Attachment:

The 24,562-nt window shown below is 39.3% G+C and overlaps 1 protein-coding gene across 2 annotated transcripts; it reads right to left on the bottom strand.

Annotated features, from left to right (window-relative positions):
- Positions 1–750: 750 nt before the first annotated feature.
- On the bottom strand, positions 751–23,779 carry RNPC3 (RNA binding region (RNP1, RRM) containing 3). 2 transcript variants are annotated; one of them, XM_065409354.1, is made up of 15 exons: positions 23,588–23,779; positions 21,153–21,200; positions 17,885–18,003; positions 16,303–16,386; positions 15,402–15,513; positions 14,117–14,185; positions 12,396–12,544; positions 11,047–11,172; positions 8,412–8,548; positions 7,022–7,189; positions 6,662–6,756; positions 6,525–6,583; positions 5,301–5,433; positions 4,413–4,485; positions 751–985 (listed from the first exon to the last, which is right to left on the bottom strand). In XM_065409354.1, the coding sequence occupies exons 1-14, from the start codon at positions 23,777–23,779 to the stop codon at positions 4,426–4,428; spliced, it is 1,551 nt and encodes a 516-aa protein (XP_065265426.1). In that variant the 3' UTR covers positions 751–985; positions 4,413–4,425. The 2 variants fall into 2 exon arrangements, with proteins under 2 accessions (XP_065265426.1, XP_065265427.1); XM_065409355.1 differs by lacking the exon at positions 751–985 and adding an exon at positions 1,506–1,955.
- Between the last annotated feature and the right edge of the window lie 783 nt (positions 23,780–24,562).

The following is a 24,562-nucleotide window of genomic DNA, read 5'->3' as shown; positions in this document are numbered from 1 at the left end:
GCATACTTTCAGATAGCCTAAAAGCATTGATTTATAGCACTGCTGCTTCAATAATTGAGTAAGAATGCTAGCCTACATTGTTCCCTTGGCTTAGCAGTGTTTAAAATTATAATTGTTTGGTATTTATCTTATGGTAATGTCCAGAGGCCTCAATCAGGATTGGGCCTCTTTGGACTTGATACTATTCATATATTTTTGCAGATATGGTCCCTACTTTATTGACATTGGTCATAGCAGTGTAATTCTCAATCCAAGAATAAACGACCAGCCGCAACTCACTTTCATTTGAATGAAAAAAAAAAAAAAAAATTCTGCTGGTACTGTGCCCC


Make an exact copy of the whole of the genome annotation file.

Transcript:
The 24,562-nt window shown below is 39.3% G+C and overlaps 1 protein-coding gene across 2 annotated transcripts; it reads right to left on the bottom strand.

Annotated features, from left to right (window-relative positions):
- Positions 1–750: 750 nt before the first annotated feature.
- On the bottom strand, positions 751–23,779 carry RNPC3 (RNA binding region (RNP1, RRM) containing 3). 2 transcript variants are annotated; one of them, XM_065409354.1, is made up of 15 exons: positions 23,588–23,779; positions 21,153–21,200; positions 17,885–18,003; positions 16,303–16,386; positions 15,402–15,513; positions 14,117–14,185; positions 12,396–12,544; positions 11,047–11,172; positions 8,412–8,548; positions 7,022–7,189; positions 6,662–6,756; positions 6,525–6,583; positions 5,301–5,433; positions 4,413–4,485; positions 751–985 (listed from the first exon to the last, which is right to left on the bottom strand). In XM_065409354.1, the coding sequence occupies exons 1-14, from the start codon at positions 23,777–23,779 to the stop codon at positions 4,426–4,428; spliced, it is 1,551 nt and encodes a 516-aa protein (XP_065265426.1). In that variant the 3' UTR covers positions 751–985; positions 4,413–4,425. The 2 variants fall into 2 exon arrangements, with proteins under 2 accessions (XP_065265426.1, XP_065265427.1); XM_065409355.1 differs by lacking the exon at positions 751–985 and adding an exon at positions 1,506–1,955.
- Between the last annotated feature and the right edge of the window lie 783 nt (positions 23,780–24,562).

The following is a 24,562-nucleotide window of genomic DNA, read 5'->3' as shown; positions in this document are numbered from 1 at the left end:
GCATACTTTCAGATAGCCTAAAAGCATTGATTTATAGCACTGCTGCTTCAATAATTGAGTAAGAATGCTAGCCTACATTGTTCCCTTGGCTTAGCAGTGTTTAAAATTATAATTGTTTGGTATTTATCTTATGGTAATGTCCAGAGGCCTCAATCAGGATTGGGCCTCTTTGGACTTGATACTATTCATATATTTTTGCAGATATGGTCCCTACTTTATTGACATTGGTCATAGCAGTGTAATTCTCAATCCAAGAATAAACGACCAGCCGCAACTCACTTTCATTTGAATGAAAAAAAAAAAAAAAAATTCTGCTGGTACTGTGCCCC